So, I haven’t really posted in a while. A lot has been going on, to be quite frank. Work and life… and work… I have just let time get away from me.
I observed, when going to my gym one morning, that someone had written a quote on the white board that they have hanging on the wall for encouraging words and announcements. It said, “Your body can do anything. It’s your mind you need to convince.” It took me some time to figure out to whom we could attribute this little gem, but it turns out it was a modified version of “The good Lord gave you a body that can stand most anything. It’s your mind you have to convince,” which apparently Vincent Lombardi said.
Ignoring my perpetual nerdiness and need to find source references for words that are not coming from my own brain, I had to think about the adage for a while. I ruminated about it, in fact. I appreciated the underlying message. We’re often our own worst enemies when it comes to change or doing things for our betterment. I find that I can argue myself out of chores or things that I really need to be doing. If I could debate so well in a public forum, I could run for office. However, that doesn’t mean it is a good trait. And it isn’t just me… I know this. I have friends, family, and patients. All of them will know that there are steps that they need to take in order to manifest the changes that they badly wish to have in their lives (better health, more life satisfaction, financial stability, etc.), but without fail, when it comes to those initial, sometimes painful, first steps… I hear a bunch of, “yeah… but…” So, I get it. Get your mind on board with the project, and the rest will follow, right?
And that brings me to the second side of my ruminations. I’m here to tell you that my mind has been “on board” with getting back to my pre-surgical state of activity and fitness. I was chomping at the bit, as they say. I couldn’t wait for my doctor to give me the “all clear” to get back into my routine. The body had some alternative points to make about it, though.
In truth, I fully expected to be back at ground zero, so to speak. I had been largely inactive (unless you count my regular 250 step laps around the downstairs living areas and my adventures in showering those first couple of weeks) for nearly two months. Given my age has severely depressed the former bounce back ability I once had, I truly did feel that I was likely to be starting back at the beginning. That, I am happy to say, was not the case. My first day back at running, well elliptical-ing went well better than I had expected (maybe those laps around the kitchen island were useful after all). I was slower, and the “distance” was less, but I was able to go for my full time without feeling too bad. I was cautiously optimistic. I felt like maybe this whole climb back to the top of my game might not be as much of a slog as I feared.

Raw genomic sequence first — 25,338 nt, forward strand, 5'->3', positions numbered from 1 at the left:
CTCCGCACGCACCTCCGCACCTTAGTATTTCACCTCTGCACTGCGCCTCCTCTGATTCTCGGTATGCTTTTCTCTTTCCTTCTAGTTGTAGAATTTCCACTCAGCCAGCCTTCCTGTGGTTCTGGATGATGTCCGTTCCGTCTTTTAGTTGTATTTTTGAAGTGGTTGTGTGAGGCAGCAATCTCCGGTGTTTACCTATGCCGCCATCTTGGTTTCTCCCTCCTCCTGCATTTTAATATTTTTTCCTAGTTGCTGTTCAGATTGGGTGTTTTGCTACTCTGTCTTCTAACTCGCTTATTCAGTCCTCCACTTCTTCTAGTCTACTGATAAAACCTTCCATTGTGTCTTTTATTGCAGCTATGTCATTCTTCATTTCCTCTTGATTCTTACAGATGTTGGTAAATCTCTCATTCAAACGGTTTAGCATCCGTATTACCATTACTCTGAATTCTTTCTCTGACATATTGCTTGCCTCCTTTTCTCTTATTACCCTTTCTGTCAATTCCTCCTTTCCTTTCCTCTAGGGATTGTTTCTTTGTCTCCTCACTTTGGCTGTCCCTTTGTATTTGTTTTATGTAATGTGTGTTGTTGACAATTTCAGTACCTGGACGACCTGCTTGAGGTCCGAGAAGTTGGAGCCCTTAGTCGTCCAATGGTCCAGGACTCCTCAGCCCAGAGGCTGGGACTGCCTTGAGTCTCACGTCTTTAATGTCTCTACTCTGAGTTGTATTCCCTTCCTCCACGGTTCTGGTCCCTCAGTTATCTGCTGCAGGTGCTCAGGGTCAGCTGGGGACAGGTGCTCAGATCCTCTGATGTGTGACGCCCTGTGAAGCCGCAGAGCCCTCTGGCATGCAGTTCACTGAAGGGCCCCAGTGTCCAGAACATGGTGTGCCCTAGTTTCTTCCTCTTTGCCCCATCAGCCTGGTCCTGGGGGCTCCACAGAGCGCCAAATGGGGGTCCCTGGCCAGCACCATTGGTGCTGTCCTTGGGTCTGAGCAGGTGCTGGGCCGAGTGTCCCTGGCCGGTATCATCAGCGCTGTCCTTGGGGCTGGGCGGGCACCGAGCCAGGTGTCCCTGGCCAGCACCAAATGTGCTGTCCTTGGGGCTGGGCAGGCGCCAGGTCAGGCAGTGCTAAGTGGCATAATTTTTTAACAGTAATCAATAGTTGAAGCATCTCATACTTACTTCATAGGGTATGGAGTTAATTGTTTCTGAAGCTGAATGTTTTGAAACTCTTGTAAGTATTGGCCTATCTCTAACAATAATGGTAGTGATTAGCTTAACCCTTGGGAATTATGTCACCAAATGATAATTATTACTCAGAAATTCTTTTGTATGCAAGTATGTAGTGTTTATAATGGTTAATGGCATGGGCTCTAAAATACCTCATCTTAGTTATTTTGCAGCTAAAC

But then… reality reared it’s ugly head. “You were gutted like a fish. You’re core muscles torn asunder. What the @#$% did you expect?!?” I tried to lift some weights (once cleared to do so by my surgeon). I’d been curling roughly 25-30 pounds prior to my illness. I was benching 125-150. I knew I was not going to be jumping right into my pre-surgery routine, but I was truly unprepared for what my body decided was its limit. I could barely do 10 pound dumb bells. That’s barely a gallon of milk, for heaven’s sake! I know that is is completely normal. Start slow. Work your way back. But I couldn’t manage more than two sets that first day. It wasn’t my mind. My arms literally would not move those weights hanging off the ends of them. I could barely keep my fingers clasped around them and avoid dropping them heavily to the floor. (Who knows, if I had dropped them, I likely wouldn’t have been able to pick them back up.)
Back to our friend, Vince and his helpful tips about mind over matter. The key word that is in Vince’s words that was left out of the encouraging quote by the anonymous contributor at my gym would be “most”. Vince didn’t say “anything” or “all things”, he suggested some natural limitations. There are some things that the body cannot do. Granted, these are sometimes things that we can train the body to do over time, but I had to be patient and willing to let my body heal. I had to wait for my upper body muscles to build back the strength. I couldn’t rush it. I couldn’t push it (found out the hard way what happens when I do). I had to exercise some patience (probably my biggest challenge weakest attribute) and trust that with time, I can improve my performance again. Maybe I’ll even surpass my previous summit. It just may take a bit longer than I’d hoped…